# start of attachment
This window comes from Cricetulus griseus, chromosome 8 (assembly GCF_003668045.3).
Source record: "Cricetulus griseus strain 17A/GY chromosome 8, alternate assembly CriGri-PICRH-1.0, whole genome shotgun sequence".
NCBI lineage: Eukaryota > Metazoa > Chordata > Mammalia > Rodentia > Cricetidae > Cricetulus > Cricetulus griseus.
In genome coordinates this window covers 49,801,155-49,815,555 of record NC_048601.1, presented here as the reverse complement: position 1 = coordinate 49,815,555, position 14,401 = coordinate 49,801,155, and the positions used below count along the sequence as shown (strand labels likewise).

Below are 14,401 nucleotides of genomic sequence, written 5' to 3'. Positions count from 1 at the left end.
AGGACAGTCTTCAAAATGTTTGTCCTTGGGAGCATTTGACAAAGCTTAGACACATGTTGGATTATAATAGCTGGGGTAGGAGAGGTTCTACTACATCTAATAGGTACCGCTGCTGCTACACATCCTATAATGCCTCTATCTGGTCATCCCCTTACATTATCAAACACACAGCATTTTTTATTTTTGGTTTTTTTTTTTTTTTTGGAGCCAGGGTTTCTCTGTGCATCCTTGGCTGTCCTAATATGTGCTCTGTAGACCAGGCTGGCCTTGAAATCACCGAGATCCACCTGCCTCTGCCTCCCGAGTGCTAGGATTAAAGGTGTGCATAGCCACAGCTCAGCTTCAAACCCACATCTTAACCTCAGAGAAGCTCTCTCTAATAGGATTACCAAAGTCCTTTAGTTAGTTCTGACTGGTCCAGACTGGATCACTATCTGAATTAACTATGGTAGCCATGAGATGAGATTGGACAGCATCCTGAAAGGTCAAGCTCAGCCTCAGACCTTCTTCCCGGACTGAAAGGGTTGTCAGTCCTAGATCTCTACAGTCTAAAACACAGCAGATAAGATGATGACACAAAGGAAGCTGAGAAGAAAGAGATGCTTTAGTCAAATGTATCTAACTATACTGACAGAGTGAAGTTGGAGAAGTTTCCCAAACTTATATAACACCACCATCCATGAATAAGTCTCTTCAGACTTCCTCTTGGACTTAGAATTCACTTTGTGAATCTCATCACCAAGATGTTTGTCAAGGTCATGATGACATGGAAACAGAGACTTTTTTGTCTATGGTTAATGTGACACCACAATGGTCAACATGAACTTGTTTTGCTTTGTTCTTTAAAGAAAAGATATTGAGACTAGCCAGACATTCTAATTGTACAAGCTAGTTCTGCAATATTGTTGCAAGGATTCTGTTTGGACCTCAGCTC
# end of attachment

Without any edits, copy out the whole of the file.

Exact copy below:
This window comes from Cricetulus griseus, chromosome 8 (assembly GCF_003668045.3).
Source record: "Cricetulus griseus strain 17A/GY chromosome 8, alternate assembly CriGri-PICRH-1.0, whole genome shotgun sequence".
NCBI lineage: Eukaryota > Metazoa > Chordata > Mammalia > Rodentia > Cricetidae > Cricetulus > Cricetulus griseus.
In genome coordinates this window covers 49,801,155-49,815,555 of record NC_048601.1, presented here as the reverse complement: position 1 = coordinate 49,815,555, position 14,401 = coordinate 49,801,155, and the positions used below count along the sequence as shown (strand labels likewise).

Below are 14,401 nucleotides of genomic sequence, written 5' to 3'. Positions count from 1 at the left end.
AGGACAGTCTTCAAAATGTTTGTCCTTGGGAGCATTTGACAAAGCTTAGACACATGTTGGATTATAATAGCTGGGGTAGGAGAGGTTCTACTACATCTAATAGGTACCGCTGCTGCTACACATCCTATAATGCCTCTATCTGGTCATCCCCTTACATTATCAAACACACAGCATTTTTTATTTTTGGTTTTTTTTTTTTTTTTGGAGCCAGGGTTTCTCTGTGCATCCTTGGCTGTCCTAATATGTGCTCTGTAGACCAGGCTGGCCTTGAAATCACCGAGATCCACCTGCCTCTGCCTCCCGAGTGCTAGGATTAAAGGTGTGCATAGCCACAGCTCAGCTTCAAACCCACATCTTAACCTCAGAGAAGCTCTCTCTAATAGGATTACCAAAGTCCTTTAGTTAGTTCTGACTGGTCCAGACTGGATCACTATCTGAATTAACTATGGTAGCCATGAGATGAGATTGGACAGCATCCTGAAAGGTCAAGCTCAGCCTCAGACCTTCTTCCCGGACTGAAAGGGTTGTCAGTCCTAGATCTCTACAGTCTAAAACACAGCAGATAAGATGATGACACAAAGGAAGCTGAGAAGAAAGAGATGCTTTAGTCAAATGTATCTAACTATACTGACAGAGTGAAGTTGGAGAAGTTTCCCAAACTTATATAACACCACCATCCATGAATAAGTCTCTTCAGACTTCCTCTTGGACTTAGAATTCACTTTGTGAATCTCATCACCAAGATGTTTGTCAAGGTCATGATGACATGGAAACAGAGACTTTTTTGTCTATGGTTAATGTGACACCACAATGGTCAACATGAACTTGTTTTGCTTTGTTCTTTAAAGAAAAGATATTGAGACTAGCCAGACATTCTAATTGTACAAGCTAGTTCTGCAATATTGTTGCAAGGATTCTGTTTGGACCTCAGCTC